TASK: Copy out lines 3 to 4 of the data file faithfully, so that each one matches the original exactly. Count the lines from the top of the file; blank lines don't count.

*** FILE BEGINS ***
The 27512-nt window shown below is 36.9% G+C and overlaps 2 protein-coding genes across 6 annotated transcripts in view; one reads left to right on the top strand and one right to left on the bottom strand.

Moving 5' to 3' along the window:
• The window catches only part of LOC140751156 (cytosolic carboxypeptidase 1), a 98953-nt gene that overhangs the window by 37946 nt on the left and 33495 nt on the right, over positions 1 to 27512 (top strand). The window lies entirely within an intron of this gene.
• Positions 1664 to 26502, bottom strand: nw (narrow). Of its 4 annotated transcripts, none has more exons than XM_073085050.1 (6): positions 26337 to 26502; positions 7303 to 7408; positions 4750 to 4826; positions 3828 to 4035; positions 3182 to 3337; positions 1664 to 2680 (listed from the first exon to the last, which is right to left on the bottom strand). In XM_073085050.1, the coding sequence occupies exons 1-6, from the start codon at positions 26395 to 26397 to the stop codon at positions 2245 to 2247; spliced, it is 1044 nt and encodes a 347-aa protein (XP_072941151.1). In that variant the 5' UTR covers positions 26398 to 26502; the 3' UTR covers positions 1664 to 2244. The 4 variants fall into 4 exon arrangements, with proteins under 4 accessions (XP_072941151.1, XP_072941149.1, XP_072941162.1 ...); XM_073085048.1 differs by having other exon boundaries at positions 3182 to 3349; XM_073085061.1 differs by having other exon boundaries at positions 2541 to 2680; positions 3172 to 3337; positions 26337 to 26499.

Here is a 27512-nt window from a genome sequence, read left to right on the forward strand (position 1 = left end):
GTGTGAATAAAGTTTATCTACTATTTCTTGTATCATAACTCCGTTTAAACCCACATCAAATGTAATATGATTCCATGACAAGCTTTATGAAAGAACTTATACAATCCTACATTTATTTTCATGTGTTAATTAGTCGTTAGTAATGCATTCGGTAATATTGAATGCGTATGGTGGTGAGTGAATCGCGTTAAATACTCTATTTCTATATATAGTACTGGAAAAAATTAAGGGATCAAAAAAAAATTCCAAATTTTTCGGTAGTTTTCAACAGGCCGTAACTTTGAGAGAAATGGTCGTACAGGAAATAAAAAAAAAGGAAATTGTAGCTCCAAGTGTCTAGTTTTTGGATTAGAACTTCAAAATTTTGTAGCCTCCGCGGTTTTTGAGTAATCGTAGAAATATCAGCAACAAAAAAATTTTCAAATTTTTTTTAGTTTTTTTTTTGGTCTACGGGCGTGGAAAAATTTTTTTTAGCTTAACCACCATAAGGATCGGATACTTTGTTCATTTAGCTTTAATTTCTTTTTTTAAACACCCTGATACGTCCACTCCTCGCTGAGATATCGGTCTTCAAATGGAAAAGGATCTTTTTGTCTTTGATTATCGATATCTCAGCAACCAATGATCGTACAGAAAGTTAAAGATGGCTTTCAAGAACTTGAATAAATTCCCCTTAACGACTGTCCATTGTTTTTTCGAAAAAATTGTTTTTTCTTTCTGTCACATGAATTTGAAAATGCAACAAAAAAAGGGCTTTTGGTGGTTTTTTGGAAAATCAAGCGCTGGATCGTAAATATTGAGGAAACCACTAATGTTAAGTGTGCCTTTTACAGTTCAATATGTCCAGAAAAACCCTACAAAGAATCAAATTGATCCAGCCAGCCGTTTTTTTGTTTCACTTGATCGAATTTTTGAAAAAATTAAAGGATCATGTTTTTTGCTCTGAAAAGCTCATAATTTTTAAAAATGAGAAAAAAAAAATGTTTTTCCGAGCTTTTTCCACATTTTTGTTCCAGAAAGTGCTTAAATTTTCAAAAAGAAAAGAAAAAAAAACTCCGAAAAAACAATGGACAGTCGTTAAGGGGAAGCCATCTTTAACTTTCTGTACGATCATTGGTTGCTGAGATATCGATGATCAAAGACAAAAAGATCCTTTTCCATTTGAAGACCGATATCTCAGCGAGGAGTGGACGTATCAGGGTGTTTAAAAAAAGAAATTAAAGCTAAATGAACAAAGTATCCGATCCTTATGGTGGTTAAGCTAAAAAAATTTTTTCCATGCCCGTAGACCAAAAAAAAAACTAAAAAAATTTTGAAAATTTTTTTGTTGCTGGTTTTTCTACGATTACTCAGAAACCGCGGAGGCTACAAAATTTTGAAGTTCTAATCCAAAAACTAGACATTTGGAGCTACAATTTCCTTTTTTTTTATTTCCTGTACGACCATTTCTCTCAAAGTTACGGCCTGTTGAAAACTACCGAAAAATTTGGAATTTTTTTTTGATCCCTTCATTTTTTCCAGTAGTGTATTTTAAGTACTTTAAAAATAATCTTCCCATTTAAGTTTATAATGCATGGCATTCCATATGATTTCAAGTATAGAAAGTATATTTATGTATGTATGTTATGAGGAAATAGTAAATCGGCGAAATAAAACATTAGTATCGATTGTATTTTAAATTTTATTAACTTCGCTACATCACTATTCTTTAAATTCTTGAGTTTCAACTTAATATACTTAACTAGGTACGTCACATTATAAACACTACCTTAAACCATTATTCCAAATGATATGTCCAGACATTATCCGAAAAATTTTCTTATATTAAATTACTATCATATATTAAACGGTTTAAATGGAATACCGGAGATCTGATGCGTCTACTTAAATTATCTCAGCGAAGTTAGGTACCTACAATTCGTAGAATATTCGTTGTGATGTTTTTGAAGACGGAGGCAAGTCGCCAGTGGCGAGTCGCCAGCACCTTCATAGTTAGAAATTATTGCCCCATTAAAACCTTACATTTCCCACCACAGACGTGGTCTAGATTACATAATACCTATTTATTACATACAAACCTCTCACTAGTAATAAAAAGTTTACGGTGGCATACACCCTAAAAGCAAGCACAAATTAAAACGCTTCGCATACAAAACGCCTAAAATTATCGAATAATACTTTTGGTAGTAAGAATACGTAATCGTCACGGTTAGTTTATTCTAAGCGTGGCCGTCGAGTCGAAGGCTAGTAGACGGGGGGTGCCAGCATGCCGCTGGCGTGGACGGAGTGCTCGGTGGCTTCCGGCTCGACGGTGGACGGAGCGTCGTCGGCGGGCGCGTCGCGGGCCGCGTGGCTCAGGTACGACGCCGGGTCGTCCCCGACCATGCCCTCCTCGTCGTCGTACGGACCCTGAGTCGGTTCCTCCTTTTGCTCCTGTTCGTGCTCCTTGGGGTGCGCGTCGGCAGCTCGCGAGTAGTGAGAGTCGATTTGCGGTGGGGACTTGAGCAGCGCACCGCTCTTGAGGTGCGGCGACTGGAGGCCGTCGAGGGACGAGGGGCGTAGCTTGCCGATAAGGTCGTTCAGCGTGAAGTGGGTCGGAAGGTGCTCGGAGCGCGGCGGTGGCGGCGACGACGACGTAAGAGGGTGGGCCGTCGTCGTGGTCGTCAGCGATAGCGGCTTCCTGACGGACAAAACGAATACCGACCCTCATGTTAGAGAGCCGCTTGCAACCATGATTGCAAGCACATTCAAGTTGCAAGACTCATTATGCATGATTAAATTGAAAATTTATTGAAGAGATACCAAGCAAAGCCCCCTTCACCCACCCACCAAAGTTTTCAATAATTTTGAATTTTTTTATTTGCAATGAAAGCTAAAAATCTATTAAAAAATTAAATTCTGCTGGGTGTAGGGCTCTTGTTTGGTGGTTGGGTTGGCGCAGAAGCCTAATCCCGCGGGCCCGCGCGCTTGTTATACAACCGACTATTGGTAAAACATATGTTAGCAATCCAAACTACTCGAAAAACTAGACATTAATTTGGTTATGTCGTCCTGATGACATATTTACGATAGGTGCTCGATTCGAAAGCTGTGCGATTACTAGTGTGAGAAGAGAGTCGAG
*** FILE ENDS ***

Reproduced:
• The window catches only part of LOC140751156 (cytosolic carboxypeptidase 1), a 98953-nt gene that overhangs the window by 37946 nt on the left and 33495 nt on the right, over positions 1 to 27512 (top strand). The window lies entirely within an intron of this gene.
• Positions 1664 to 26502, bottom strand: nw (narrow). Of its 4 annotated transcripts, none has more exons than XM_073085050.1 (6): positions 26337 to 26502; positions 7303 to 7408; positions 4750 to 4826; positions 3828 to 4035; positions 3182 to 3337; positions 1664 to 2680 (listed from the first exon to the last, which is right to left on the bottom strand). In XM_073085050.1, the coding sequence occupies exons 1-6, from the start codon at positions 26395 to 26397 to the stop codon at positions 2245 to 2247; spliced, it is 1044 nt and encodes a 347-aa protein (XP_072941151.1). In that variant the 5' UTR covers positions 26398 to 26502; the 3' UTR covers positions 1664 to 2244. The 4 variants fall into 4 exon arrangements, with proteins under 4 accessions (XP_072941151.1, XP_072941149.1, XP_072941162.1 ...); XM_073085048.1 differs by having other exon boundaries at positions 3182 to 3349; XM_073085061.1 differs by having other exon boundaries at positions 2541 to 2680; positions 3172 to 3337; positions 26337 to 26499.